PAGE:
The new Apple Silicon Macs no longer support Boot Camp – Apple’s utility that allows Intel Mac users to run Windows. This will be a real problem for users who depend on certain Windows programs.
The solution could be virtualisation solutions such as VMware Fusion or Parallels – in fact a version of Parallels Desktop appeared in Apple’s WWDC keynote. However, while Parallels apps like Toolbox and Access are already running on the new platform, the current version of Parallels Desktop does not work and nor does VMware Fusion.
Getting these virtualisation solutions ready for
Macs with the M1 chip could take some time.
Crossover for Mac
In the meantime, there could be a solution: Crossover makes it possible to run Windows software on the Mac without requiring a copy of Windows and Crossover v20 should allow users to do exactly that. As of 19 November, Crossover 20 requires the beta of macOS 11.1 Big Sur, as this comes with numerous bug fixes for Rosetta 2, which Crossover 20 requires in order to run Windows apps on the M1 Macs. However, it may well be the solution you are looking for. Read more here:
CrossOver 20 brings Windows apps to M1 Macs.
Parallels has published a statement saying that “Currently available versions of Parallels Desktop for Mac cannot run virtual machines on Mac with Apple M1 chip.” However, the company is working on the solution: “A new version of Parallels Desktop for Mac that can run on Mac with Apple M1 chip is already in active development.”
Nick Dobrovolskiy from Parallels promises in a blog post that a completely new version offering M1 support is in development. Adding that a Parallels Technical Preview Program is planned, through which interested parties can participate in the development. Registration is possible via the website. For more information about Parallels’ plans read their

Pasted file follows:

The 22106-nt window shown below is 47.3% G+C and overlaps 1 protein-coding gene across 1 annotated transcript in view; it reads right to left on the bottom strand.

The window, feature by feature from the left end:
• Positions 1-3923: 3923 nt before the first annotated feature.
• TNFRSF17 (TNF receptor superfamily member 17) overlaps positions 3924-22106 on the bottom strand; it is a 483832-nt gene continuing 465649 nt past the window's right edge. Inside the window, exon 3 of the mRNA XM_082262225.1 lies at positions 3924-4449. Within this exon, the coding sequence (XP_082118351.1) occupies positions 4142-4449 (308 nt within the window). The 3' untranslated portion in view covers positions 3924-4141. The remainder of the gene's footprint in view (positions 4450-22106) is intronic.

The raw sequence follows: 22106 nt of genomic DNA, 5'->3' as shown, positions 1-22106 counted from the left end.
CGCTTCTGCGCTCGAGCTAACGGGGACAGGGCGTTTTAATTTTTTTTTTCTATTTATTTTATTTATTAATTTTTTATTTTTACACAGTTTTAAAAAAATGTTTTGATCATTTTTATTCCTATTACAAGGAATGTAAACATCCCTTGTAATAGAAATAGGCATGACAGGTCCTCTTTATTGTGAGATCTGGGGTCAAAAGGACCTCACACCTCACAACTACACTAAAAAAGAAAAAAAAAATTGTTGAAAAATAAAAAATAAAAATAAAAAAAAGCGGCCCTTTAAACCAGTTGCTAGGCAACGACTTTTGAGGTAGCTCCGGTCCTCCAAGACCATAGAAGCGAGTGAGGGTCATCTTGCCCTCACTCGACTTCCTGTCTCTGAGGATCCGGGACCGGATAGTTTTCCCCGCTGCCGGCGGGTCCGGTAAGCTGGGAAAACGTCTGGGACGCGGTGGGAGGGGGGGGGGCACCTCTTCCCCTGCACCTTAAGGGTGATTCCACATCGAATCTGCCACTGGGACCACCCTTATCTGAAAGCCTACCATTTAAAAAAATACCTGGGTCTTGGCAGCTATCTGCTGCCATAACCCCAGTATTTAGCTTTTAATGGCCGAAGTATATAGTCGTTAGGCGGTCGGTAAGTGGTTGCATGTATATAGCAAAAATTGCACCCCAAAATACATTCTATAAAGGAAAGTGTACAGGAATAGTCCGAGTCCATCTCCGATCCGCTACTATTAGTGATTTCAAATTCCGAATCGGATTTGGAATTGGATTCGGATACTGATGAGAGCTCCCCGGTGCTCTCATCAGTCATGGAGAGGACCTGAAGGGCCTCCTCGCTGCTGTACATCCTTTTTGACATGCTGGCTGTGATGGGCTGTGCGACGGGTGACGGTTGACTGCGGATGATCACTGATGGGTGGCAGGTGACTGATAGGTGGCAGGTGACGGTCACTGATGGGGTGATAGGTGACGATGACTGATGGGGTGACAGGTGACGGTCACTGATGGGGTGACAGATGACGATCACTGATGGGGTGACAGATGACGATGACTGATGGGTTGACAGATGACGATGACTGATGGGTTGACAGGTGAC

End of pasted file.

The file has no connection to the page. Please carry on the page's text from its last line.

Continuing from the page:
Dobrovolskiy also notes that he is “amazed” by news that
Microsoft will be adding support for x64 applications in Windows on ARM.
Parallels’ reference to the ARM version of Windows needs some explanation: It is likely that the conventional Windows versions cannot be virtualised on an ARM Mac or it is much too slow. So the Linux version that Apple showed during WWDC was probably an ARM version of Linux.
However, there is also an ARM version of Windows 10 that would presumably run on Apple Silicon. So far, however, this is only available to device manufacturers such as Acer or Samsung and only supports 32-bit versions of conventional Intel programs so far, but current apps are often 64-bit apps.
Like old Mac programs, old Windows programs have to be emulated under the ARM version of Windows. So far this only worked with 32-bit apps, but modern 64-bit apps will soon also be supported. With a future ARM version of Parallels Desktop you could use an ARM version of Windows that supports all Windows programs – meaning the old Windows accounting software or the architecture program can still be used on the Mac.
Windows on the Mac is dead (probably) but it doesn’t matter.
The provider of the virtualisation software Fusion has made a comment via Twitter suggesting that they are “committed to delivering VMware virtual machines on Apple Silicon”. However they provide no timeline.
CodeWeavers has managed to run Windows programs on the entry-level MacBook Air,
using its CrossOver 20 software. CrossOver is based on WINE and doesn’t require – or indeed allow – a complete Windows installation.
Windows support is extremely important to many Mac users. Hopefully Parallels Desktop or VMware will soon provide a means to get Windows on M1 Macs. It could be a few more quarters before Windows runs on the new Macs, though.
UPDATE: Developers have managed to virtualize Windows on an M1 Mac – and the benchmarks are impressive. Read more here:
Apple M1 runs Windows on ARM faster than Surface Pro X.
Want to run Windows on an Intel Mac? Read:
How to install Windows on Mac.
We also have a roundup of the
best virtual machine software for Mac.
Forget Windows, now you can even
run Linux on an M1 Mac.
For more information about which apps are ready for the M1 Mac read:
Which apps work on M1 Macs?
This article originally appeared on
Macwelt. Translation by Karen Haslam.